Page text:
In 2006, Swedish Orphan Biovitrum (SOBI) partnered with Bioverativ to develop a new generation of haemophilia treatments. Their leading treatments, Elocta/Eloctate (efmoroctocog alfa; antihemophilic factor [recombinant], Fc Fusion Protein) for haemophilia A and Alprolix (coagulation factor IX [recombinant], Fc Fusion Protein) for haemophilia B have since launched following approvals in the US in 2014 and in the EU in 2015 and 2016, respectively.

GlobalData estimates sales of $874m for Elocta/Eloctate and $527m for Alprolix by 2026 in the seven major markets (7MM; US, France, Germany, Italy, Spain, UK, and Japan). SOBI recently reported revenues of SEK 873m ($96m) and SEK 255m ($28m) for Elocta and Alprolix, respectively, in Q3 2018. SOBI reported that France, Germany and Italy were largely responsible for this growth. In addition, the royalties and manufacturing revenues for the haemophilia A treatment ReFacto (moroctocog alfa) contributed to SOBI’s total haemophilia revenue of SEK 1.5bn ($170m), a 63% rise from SEK 948m ($105m) this time last year.

The shift in the treatment paradigm for haemophilia A and B from short-acting to long-acting recombinant factors is one of the key elements for the successes of Elocta/Eloctate and Alprolix, both of which were the first-to-market long-acting recombinant factor VIII (rFVIII) and IX (rFIX) therapies, respectively. Elocta/Eloctate has a half-life extension 1.5-fold longer than standard rFVIII, requiring infusions every three to five days as a prophylactic regimen and reducing the number of infusions per year by 30% per patient. The extended half-life for Alprolix brings down the dosing frequency of prophylactic rFIX infusion to once weekly or once every ten days. This reduction of dosing positions both products as more convenient options for prophylactic use and reduces the chances of infusion-related complications.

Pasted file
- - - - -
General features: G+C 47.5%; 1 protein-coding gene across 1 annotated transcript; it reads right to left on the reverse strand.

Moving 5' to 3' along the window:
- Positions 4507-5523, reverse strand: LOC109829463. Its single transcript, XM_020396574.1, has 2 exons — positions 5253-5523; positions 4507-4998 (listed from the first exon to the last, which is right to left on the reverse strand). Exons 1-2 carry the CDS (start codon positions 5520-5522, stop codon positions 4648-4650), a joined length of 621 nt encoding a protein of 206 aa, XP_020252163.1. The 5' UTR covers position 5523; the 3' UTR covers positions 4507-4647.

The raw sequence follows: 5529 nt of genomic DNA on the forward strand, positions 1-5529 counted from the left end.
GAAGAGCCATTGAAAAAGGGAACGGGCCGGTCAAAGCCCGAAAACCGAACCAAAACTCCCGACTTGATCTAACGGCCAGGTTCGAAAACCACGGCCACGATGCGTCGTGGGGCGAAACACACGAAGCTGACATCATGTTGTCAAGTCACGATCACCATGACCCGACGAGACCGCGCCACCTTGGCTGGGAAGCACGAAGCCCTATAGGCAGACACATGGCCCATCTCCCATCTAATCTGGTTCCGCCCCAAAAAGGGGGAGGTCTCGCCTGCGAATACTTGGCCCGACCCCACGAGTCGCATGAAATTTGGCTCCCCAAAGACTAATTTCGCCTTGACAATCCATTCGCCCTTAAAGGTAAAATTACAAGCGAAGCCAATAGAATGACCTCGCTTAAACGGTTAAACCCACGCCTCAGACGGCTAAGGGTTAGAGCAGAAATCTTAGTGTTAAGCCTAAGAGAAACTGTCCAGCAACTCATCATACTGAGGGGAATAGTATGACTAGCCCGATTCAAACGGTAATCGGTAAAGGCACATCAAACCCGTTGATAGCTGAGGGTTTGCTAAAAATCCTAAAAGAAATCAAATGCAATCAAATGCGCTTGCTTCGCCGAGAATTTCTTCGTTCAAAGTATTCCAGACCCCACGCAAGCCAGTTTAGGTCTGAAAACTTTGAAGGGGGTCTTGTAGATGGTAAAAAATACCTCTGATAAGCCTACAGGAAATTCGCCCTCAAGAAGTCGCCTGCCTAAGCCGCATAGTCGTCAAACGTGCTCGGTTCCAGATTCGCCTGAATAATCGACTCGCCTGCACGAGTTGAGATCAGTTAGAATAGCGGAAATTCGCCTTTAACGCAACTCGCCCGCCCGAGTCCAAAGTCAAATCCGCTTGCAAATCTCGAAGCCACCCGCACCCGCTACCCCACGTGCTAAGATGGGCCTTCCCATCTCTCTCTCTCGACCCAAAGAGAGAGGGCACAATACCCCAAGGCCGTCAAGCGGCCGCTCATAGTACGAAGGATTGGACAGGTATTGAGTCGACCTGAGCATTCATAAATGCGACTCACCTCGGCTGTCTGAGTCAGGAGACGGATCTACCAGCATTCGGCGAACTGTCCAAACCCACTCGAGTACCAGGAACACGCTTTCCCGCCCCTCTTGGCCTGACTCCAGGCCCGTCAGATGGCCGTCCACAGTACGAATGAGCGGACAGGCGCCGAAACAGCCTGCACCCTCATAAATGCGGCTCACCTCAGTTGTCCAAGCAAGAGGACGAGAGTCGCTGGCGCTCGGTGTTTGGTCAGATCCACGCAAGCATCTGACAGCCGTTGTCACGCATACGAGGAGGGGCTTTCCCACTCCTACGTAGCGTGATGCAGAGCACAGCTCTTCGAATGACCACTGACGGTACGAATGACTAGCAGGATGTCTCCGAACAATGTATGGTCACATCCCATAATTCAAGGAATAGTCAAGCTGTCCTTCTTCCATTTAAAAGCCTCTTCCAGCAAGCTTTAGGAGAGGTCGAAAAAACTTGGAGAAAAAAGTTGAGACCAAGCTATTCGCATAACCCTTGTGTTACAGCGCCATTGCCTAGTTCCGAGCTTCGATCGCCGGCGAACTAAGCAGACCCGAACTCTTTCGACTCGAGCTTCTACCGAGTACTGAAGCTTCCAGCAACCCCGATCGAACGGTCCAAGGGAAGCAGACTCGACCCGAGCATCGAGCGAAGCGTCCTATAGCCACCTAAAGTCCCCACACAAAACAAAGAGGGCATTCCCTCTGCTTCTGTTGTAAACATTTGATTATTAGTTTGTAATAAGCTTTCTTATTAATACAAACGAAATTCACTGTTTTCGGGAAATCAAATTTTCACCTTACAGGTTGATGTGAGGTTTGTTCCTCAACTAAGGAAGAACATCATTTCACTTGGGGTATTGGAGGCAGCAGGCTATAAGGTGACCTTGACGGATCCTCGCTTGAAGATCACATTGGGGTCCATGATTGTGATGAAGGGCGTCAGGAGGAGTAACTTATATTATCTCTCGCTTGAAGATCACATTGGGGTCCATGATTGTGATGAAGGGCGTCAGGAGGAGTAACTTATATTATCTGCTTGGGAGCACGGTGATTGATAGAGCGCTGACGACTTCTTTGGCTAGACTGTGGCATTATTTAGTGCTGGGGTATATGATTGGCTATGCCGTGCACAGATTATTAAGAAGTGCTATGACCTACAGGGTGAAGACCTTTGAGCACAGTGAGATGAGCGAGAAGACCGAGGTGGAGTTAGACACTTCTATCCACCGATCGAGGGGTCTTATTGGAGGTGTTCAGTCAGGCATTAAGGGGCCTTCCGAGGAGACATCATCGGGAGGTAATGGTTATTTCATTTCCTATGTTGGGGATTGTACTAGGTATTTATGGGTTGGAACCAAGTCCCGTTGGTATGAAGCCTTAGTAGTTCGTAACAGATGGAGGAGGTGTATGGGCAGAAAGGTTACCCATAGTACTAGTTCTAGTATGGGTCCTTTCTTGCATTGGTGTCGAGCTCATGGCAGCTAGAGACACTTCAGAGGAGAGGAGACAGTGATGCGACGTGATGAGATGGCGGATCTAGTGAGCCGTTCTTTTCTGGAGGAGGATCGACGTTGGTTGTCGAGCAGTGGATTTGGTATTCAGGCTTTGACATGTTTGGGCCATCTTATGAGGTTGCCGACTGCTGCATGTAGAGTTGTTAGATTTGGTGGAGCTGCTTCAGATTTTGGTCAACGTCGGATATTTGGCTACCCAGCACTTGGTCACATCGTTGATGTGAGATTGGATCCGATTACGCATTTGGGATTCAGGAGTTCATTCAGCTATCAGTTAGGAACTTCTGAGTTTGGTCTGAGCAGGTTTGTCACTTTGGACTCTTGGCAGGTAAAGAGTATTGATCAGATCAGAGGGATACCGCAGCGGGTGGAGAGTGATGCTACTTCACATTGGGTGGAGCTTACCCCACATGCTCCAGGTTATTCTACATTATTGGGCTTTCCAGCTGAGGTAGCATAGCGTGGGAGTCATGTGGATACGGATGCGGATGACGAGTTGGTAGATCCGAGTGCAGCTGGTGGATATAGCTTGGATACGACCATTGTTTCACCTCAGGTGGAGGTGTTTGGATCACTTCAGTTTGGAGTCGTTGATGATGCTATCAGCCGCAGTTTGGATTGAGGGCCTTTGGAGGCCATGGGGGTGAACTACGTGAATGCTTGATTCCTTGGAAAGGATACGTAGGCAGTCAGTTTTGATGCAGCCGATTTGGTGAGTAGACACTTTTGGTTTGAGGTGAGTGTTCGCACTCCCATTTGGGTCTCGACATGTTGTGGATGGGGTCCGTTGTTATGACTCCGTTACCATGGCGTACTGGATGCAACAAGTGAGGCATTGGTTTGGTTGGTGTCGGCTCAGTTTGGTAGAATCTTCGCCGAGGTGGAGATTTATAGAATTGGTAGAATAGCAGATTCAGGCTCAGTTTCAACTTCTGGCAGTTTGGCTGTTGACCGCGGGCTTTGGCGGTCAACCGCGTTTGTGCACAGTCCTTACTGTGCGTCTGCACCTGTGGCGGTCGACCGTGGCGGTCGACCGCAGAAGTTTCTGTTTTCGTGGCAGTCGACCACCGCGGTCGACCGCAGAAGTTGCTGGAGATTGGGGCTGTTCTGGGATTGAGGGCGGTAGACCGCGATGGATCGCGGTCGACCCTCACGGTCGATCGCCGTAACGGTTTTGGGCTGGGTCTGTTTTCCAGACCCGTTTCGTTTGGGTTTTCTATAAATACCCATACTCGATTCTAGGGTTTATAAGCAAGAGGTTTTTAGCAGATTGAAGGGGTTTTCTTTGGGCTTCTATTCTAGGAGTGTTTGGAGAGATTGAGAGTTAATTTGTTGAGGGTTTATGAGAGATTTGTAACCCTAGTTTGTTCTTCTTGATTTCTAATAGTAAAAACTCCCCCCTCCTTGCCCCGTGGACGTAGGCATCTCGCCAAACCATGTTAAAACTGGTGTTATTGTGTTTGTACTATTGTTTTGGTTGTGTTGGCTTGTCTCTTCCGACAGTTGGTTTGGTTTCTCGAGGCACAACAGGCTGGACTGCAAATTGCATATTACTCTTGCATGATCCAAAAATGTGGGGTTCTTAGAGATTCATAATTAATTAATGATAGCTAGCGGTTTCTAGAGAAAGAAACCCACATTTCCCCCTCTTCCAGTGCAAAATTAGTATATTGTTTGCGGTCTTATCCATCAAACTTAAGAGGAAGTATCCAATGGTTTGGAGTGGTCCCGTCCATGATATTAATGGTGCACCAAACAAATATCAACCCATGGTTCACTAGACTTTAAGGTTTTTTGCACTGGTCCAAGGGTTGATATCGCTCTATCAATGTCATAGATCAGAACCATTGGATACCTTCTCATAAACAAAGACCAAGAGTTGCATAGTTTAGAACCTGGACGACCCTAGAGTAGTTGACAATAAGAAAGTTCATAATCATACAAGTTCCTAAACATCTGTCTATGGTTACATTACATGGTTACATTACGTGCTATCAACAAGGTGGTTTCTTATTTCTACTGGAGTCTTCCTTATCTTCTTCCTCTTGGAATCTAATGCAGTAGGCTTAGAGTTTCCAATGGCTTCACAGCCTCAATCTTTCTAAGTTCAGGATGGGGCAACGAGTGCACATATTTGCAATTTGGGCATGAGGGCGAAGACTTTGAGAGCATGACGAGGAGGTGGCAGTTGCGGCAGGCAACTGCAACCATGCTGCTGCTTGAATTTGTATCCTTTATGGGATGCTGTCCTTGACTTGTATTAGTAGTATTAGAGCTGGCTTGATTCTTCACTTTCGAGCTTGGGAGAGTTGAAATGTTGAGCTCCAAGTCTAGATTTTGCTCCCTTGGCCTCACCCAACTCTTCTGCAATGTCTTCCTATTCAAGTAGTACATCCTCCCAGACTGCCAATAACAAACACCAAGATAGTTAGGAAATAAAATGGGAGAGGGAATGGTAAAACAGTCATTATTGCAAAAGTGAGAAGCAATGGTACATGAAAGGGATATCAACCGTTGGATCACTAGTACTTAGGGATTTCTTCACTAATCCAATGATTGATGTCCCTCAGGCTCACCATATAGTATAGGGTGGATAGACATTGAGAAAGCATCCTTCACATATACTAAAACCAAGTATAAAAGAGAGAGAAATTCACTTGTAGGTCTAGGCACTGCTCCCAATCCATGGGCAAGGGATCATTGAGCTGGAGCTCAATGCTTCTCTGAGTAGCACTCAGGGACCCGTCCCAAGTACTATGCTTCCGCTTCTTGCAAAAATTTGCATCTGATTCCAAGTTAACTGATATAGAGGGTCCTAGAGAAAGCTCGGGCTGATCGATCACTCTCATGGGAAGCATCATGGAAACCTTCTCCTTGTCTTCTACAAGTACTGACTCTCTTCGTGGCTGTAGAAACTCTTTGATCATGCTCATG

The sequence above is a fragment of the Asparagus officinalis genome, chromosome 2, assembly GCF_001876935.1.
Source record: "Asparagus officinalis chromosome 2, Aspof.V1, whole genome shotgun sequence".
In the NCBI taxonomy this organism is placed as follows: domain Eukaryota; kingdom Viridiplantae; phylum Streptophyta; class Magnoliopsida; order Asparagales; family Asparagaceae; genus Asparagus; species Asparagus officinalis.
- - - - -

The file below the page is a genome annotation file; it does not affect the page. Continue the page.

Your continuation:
SOBI’s vision in the haemophilia market

On 15 November, SOBI presented at the Jefferies Healthcare Conference 2018 in London. SOBI’s president and chief executive officer, Guido Oelkers, hailed the successful launch of its haemophilia products as one of its main growth drivers. Oelkers also described SOBI’s vision for further growth, penetration, and internationalisation within the haemophilia market, particularly in the US, undeterred by the growing competition of other long-acting recombinant factor treatments and non-factor haemophilia treatments.

Despite SOBI’s successes, GlobalData research found that long-acting rFVIIIs have not lived up to expectations and their uptake has been slower than expected. Oelkers was questioned about whether   Sanofi’s BIVV001 (rFVIIIFc-VWF-XTEN), a joint venture between Bioverativ and Amunix, has the potential to either gradually replace or expand market opportunities for Elocta/Eloctate.

BIVV001 is a haemophilia A FVIII therapy which appears to overcome the von Willebrand factor (vWF) ceiling, whereby the half-life of intravenously administered rFVIII is limited by the availability or carrier status of endogenous vWF. Preliminary data from the ongoing EXTEN-A Phase 1/2a trial suggested that a single low dose of BIVV001 quadrupled the half-life of FVIII to 37 hours while achieving high factor activity levels. Furthermore, a twice-monthly dosing regimen of BIVV001 is now being evaluated.

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Oelkers confidently supported the efficacy and the safety profile of Elocta/Eloctate and reiterated that there is an underestimation of patient and physician demands for safety, particularly that patients who perform well on the product would be reluctant to switch, therefore, Elocta/Eloctate will retain its space in the market and have a significant market share.

Despite this air of confidence, SOBI announced a strategy to broaden its specialty care portfolio, moving towards proprietary drugs and drug candidates and undertaking acquisitions to leverage the European platform and extend the North American platform while creating synergies with the existing portfolio.

Last week, SOBI announced agreements with AstraZeneca over respiratory syncytial virus (RSV) treatments Synagis (palivizumab) and MEDI8897 in the US market, already putting this expansion into action. This is a wise strategy for SOBI as the development of potentially revolutionary treatments, such as tissue factor pathway inhibitors (TFPIs), gene therapies, and RNAi therapies is predicted not only to increase competition against its haemophilia franchise, but also revolutionise the haemophilia market.